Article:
Injured travelers as well as medical tourists are directly concerned by this strategy. This article has been kindly proofread by Amy Whereat, Medical English Consultant. The authors state they have no conflicts of interest to declare. “
“A 34-year-old Nigerian man presented with nephrotic syndrome. Renal biopsy revealed chronic membranous glomerulopathy with focal segmental sclerosis. Blood Giemsa smear contained rare Plasmodium sp. trophozoites and small subunit
ribosomal RNA polymerase chain reaction amplification confirmed the presence of Plasmodium malariae. This case highlights the importance of obtaining even remote travel histories from ill immigrants and considering occult quartan malaria in patients from endemic locations with nephrotic syndrome. Although quartan ABT-737 nmr malaria comprises only a small portion of the global disease burden from malaria, Plasmodium this website malariae is unique among the plasmodia in which subclinical parasitemia may persist for decades with illness occurring more than 40 years after the last possible exposure.1 Additionally, chronic P malariae infection was linked to nephrotic syndrome in children in the 1960s and subsequently attributed to immune complex basement membrane nephropathy.2,3 We describe a case of P malariae-associated chronic membranous glomerulopathy and nephrotic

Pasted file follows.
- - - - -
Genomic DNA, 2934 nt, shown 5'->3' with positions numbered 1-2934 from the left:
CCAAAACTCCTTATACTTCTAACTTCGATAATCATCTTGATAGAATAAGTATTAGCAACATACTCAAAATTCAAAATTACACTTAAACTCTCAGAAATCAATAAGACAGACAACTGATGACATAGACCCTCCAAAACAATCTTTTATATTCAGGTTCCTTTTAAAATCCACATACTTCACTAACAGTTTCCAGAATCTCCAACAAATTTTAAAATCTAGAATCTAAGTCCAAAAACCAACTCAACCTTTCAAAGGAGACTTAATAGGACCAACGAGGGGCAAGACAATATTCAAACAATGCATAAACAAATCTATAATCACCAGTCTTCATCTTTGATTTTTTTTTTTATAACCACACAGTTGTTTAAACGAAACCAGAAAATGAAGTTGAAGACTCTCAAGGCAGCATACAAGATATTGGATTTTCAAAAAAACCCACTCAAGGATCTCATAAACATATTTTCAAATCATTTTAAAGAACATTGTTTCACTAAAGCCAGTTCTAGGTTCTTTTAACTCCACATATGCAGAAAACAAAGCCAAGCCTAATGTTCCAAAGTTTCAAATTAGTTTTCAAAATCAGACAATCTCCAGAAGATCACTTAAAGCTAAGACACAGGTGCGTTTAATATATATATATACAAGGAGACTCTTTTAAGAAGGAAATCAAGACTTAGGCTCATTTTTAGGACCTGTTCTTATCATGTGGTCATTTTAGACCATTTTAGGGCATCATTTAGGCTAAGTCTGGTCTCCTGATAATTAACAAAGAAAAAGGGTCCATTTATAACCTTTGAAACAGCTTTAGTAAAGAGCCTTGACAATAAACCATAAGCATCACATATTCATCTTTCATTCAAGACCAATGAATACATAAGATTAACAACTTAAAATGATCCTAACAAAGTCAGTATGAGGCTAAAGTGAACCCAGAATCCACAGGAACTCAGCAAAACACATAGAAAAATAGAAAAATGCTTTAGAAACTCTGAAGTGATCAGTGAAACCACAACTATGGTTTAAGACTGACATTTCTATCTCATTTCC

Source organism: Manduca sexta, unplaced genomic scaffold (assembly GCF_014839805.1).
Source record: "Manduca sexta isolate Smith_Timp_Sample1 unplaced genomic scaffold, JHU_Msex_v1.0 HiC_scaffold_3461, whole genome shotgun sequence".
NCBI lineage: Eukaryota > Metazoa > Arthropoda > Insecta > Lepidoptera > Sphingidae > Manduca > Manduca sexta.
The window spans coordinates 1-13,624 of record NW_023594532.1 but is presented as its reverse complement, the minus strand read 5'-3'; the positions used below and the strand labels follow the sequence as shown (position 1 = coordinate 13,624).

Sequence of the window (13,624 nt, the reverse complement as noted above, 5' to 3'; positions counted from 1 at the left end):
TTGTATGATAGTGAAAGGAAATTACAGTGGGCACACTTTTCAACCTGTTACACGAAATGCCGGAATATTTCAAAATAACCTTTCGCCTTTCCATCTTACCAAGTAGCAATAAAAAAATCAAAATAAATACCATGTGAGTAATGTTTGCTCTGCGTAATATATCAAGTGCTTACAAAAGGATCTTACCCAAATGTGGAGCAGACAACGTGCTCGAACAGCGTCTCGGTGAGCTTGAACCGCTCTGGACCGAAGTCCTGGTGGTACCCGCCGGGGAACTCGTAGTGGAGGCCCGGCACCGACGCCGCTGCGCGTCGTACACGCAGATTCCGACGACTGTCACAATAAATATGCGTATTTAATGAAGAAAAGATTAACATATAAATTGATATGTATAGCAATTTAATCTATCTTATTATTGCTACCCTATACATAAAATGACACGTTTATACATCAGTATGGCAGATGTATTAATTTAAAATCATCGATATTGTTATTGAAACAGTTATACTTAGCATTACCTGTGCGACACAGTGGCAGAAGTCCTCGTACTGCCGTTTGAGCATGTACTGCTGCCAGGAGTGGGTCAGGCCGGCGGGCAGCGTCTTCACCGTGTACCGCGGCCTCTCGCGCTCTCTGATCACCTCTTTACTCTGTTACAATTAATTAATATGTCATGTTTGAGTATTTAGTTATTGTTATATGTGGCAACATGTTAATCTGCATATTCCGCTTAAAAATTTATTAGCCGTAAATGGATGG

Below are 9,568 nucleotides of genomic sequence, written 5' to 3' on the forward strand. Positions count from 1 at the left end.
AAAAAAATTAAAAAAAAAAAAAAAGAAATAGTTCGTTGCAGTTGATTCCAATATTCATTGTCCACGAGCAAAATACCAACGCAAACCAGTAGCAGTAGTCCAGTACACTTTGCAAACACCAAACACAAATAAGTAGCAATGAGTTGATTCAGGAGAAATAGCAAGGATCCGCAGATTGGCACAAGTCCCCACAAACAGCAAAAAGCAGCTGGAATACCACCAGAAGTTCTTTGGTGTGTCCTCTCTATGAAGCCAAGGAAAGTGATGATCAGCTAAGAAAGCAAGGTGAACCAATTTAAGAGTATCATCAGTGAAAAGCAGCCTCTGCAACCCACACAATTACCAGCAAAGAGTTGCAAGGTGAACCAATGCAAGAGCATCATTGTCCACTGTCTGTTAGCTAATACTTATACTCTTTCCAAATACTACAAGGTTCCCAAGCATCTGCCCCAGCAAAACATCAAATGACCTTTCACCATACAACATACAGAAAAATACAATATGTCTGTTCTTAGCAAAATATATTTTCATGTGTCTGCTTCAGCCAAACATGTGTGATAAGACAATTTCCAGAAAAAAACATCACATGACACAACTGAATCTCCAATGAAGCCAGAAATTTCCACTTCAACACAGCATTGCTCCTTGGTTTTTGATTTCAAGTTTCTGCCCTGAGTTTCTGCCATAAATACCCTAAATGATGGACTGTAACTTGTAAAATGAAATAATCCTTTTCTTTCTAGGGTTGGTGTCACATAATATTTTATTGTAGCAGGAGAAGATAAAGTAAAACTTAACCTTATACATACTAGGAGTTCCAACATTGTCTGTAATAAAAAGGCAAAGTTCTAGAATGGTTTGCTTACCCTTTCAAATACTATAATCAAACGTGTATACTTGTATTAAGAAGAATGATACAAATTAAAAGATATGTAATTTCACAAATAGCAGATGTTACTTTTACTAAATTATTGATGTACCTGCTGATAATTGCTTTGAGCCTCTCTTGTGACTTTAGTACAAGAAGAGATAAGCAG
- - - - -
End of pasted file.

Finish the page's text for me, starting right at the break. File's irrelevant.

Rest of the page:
syndrome in a US Navy sailor 14 years after his last possible exposure to the risk of malaria. This case highlights the importance of obtaining remote travel histories from Phospholipase D1 immigrants presenting with illness, even decades after emigration from their country of origin. A 34-year-old US-born African American Navy sailor, who moved to Nigeria at the age of 1, migrated back to the United
States at the age of 21 and had not traveled home or to any malaria endemic locations during the ensuing 14 years. While at sea, he presented to his ship’s medical doctor with a 4-month history of bilateral lower extremity pitting edema and swelling of his face and a 5-month history of frothy urine. He was notably hypertensive with hyperlipidemia (total cholesterol 390 mg/dL, low density lipoprotein 305 mg/dL, triglycerides 230 mg/dL) and was placed on hydrochlorothiazide and simvastatin. Upon return to port, the patient was referred to Internal Medicine for suspected nephrotic syndrome. His past medical history was significant for sickle trait, treated latent tuberculosis, and childhood malaria. He denied a family or personal history of kidney disease. Laboratory studies were significant for a spot protein/creatinine ratio of 22.6, consistent with nephrotic syndrome. Additional abnormal laboratory findings included low serum albumin (1.8 g/dL), high serum creatinine (6.2 mg/dL), and a low glomerular filtration rate (14 mL/min).